Structural syntaxes, tectonic aneurysms, and fault-bounded fore-arc slivers are important tectonic elements of orogenic belts worldwide. In this study we used high-resolution topography, geodetic imaging, seismic, and geologic data to advance understanding of how these features evolved during accretion of the Yakutat Terrane to North America. Because glaciers extend over much of the orogen, the topography and dynamics of the glaciers were analyzed to infer the location and nature of faults and shear zones that lie buried beneath the ice. The Fairweather transform fault system terminates by oblique-extensional splay faulting within a structural syntaxis, where thrust faulting and contractional strain drive rapid tectonic uplift and rock exhumation beneath the upper Seward Glacier. West of the syntaxis, oblique plate convergence created a dextral shear zone beneath the Bagley Ice Valley that may have been reactivated by reverse faulting when the subduction megathrust stepped eastward during the last 5–6 Ma. The Bagley fault zone dips steeply through the upper plate to intersect the subduction megathrust at depth, forming a fault-bounded crustal sliver capable of partitioning oblique convergence into strike-slip and thrust motion. Since ca. 20 Ma the Bagley fault accommodated more than 50 km of dextral shearing and several kilometers of reverse motion along its southern flank during terrane accretion. The fault is considered capable of generating earthquakes because it is suitably oriented for reactivation in the contemporary stress field, links to faults that generated large historic earthquakes, and is locally marked by seismicity.
The Saint Elias and eastern Chugach Mountains of Alaska, USA, and the Yukon, Canada provide a classic locality to study relationships between glaciation, tectonics, and landscape evolution (Fig. 1; Worthington et al., 2010; Enkelmann et al., 2010; Berger and Spotila, 2008; Meigs et al., 2008; Jaeger et al., 2001; Meigs and Sauber, 2000). Glaciers mask the structural geology where they flow over folds and faults that form the tectonic framework of the Saint Elias orogen (Bruhn et al., 2004, 2010), erode and transfer large volumes of rock detritus between the mountains and offshore realm (Hallet et al., 1996; Jaeger et al., 2001), and modulate the tectonic stress field by creating transient loads on the lithosphere (Sauber et al., 2000; Sauber and Molnia, 2004; Doser et al., 2007; Sauber and Ruppert, 2008). Regional faults that are mostly buried by glaciers include the Fairweather fault, the Malaspina and Bering glacier faults, and the Bagley fault. The Bagley fault cuts through the spine of the main range of the Saint Elias Mountains, where it lies beneath the Bagley Ice Valley, which is one of the most spectacular geomorphic features of the orogen (Fig. 2). The Bagley Ice Valley was previously mapped as part of the Bagley Ice Field. However, the U.S. Board of Geographic Names officially changed the name to Bagley Ice Valley in 1997.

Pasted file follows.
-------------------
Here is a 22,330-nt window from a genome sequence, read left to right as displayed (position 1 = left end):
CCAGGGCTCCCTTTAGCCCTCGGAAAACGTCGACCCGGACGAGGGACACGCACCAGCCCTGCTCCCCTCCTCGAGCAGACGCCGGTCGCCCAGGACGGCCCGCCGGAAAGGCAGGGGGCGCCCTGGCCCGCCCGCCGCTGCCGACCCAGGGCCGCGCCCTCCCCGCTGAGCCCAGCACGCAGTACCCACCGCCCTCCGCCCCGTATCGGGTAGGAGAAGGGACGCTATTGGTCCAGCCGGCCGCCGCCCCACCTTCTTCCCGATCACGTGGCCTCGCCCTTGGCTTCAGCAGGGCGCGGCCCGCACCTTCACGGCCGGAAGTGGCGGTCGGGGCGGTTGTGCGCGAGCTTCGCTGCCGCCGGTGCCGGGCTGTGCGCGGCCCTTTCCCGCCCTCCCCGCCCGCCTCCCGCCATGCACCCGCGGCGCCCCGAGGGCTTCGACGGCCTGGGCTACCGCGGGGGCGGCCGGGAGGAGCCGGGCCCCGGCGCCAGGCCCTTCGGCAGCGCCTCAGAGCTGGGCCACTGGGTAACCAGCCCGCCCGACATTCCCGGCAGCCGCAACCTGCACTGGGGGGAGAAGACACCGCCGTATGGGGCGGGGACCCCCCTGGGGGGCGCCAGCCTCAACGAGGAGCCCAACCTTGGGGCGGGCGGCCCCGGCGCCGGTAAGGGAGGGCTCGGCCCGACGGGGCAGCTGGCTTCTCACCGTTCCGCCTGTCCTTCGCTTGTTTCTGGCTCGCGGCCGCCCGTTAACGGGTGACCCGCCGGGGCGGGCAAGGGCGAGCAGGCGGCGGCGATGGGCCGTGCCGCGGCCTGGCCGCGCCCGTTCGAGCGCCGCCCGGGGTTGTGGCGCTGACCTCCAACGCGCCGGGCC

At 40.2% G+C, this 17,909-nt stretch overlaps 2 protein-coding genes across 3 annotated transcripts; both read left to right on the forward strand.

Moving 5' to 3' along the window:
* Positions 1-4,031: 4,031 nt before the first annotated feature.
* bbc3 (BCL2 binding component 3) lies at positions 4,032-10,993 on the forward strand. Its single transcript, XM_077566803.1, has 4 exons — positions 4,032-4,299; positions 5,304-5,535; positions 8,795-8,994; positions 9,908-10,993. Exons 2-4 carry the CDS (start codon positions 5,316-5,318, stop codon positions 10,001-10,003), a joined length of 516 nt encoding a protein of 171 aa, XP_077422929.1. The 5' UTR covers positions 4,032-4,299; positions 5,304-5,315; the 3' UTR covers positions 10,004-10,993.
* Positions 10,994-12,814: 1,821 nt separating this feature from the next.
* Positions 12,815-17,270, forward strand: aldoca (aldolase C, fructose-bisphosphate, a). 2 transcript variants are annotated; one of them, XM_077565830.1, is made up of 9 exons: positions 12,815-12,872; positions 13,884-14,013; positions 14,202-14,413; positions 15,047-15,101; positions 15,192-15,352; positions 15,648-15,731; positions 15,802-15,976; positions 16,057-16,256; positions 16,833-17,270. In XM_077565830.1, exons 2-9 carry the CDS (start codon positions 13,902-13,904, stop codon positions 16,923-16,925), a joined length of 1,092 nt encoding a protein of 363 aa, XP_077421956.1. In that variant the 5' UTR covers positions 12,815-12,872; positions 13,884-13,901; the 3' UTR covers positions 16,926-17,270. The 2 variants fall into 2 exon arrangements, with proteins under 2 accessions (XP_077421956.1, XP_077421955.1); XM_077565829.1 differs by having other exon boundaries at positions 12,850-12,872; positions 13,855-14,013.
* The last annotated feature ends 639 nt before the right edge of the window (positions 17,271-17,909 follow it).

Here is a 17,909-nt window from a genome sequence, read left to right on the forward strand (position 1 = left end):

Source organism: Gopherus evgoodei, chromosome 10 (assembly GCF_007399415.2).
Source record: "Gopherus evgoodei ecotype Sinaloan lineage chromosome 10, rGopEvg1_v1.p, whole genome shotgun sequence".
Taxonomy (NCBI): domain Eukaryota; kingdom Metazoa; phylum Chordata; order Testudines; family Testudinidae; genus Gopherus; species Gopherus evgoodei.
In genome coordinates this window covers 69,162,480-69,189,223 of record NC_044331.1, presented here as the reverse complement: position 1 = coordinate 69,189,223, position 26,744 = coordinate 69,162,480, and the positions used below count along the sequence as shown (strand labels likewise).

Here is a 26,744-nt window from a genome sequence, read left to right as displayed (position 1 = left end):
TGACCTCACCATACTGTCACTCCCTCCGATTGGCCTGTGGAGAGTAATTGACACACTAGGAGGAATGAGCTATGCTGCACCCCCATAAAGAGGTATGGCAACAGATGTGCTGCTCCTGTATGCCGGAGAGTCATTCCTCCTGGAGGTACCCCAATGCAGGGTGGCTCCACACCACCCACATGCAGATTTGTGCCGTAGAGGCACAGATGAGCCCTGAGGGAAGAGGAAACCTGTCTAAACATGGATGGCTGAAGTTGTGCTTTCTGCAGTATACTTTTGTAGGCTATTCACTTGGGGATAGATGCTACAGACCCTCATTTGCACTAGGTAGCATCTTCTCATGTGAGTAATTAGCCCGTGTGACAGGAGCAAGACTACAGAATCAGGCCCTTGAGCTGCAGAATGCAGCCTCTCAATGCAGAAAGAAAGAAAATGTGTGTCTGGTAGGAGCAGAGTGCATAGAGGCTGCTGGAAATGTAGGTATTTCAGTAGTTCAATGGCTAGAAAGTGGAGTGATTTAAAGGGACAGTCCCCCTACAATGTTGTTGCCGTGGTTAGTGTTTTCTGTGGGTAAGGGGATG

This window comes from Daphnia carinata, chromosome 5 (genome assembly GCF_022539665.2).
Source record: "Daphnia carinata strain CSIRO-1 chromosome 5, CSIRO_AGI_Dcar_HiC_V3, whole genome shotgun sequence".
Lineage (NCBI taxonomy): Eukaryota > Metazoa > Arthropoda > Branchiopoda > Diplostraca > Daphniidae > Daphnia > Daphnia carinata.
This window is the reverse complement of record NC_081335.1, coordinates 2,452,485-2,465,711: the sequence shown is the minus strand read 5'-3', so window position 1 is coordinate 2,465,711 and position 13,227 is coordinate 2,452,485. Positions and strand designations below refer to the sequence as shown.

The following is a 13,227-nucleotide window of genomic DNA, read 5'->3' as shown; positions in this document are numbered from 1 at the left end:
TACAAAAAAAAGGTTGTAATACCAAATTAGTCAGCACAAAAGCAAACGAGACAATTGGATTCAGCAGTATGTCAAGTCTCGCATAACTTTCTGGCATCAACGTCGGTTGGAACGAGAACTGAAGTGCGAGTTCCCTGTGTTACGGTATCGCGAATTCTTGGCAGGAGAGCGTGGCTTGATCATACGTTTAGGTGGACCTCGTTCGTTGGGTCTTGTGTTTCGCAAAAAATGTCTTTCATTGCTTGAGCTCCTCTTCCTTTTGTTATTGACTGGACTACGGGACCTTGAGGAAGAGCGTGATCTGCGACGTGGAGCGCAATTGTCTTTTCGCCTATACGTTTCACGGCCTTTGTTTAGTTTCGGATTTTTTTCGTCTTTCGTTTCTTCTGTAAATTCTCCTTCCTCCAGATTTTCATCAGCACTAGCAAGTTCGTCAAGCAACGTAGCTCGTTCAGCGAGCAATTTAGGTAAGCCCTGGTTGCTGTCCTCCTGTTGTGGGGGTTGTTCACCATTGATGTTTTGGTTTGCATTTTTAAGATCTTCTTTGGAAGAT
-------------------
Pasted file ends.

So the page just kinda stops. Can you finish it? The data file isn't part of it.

Although the Saint Elias orogen is cited as a classic example of where climatic conditions have strongly affected tectonics (e.g., Spotila et al., 2004; Berger et al., 2008a, 2008b), it is also an important example for the study of complex deformation and tectonic exhumation within a plate boundary syntaxis and oblique collision zone (Plafker, 1987; Bruhn et al., 2004; Berger et al., 2008a, 2008b; Berger and Spotila, 2008; Koons et al., 2010) where transform motion of the Yakutat microplate relative to the North American Plate transitions from the Fairweather fault–Queen Charlotte transform system to tectonic accretion and subduction to the west. That is, the Yakutat microplate provides a contemporary example of terrane accretion that is a common process during mountain building, while also providing insight into the manner in which structural syntaxes, tectonic aneurysms, and plate boundary strain partitioning evolve both in space and time. In this study, we focus on the system of faults that accommodate deformation within the orogen, refining and extending work on the structural geology (Plafker, 1987; Bruhn et al., 2004; Chapman et al., 2008, 2011, 2012; Wallace, 2008; Pavlis et al., 2012), while integrating recently published work on the thermochronology (Berger et al., 2008a, 2008b; Enkelmann et al., 2008; Enkelmann et al., 2009; Enkelmann et al., 2010) and geodynamics (Koons et al., 2010). In doing so, we also demonstrate how modern remote sensing and geodetic data may be used to document the surface morphology and dynamics of large glaciers, which provide insight into the topography and structural geology at the base of the ice.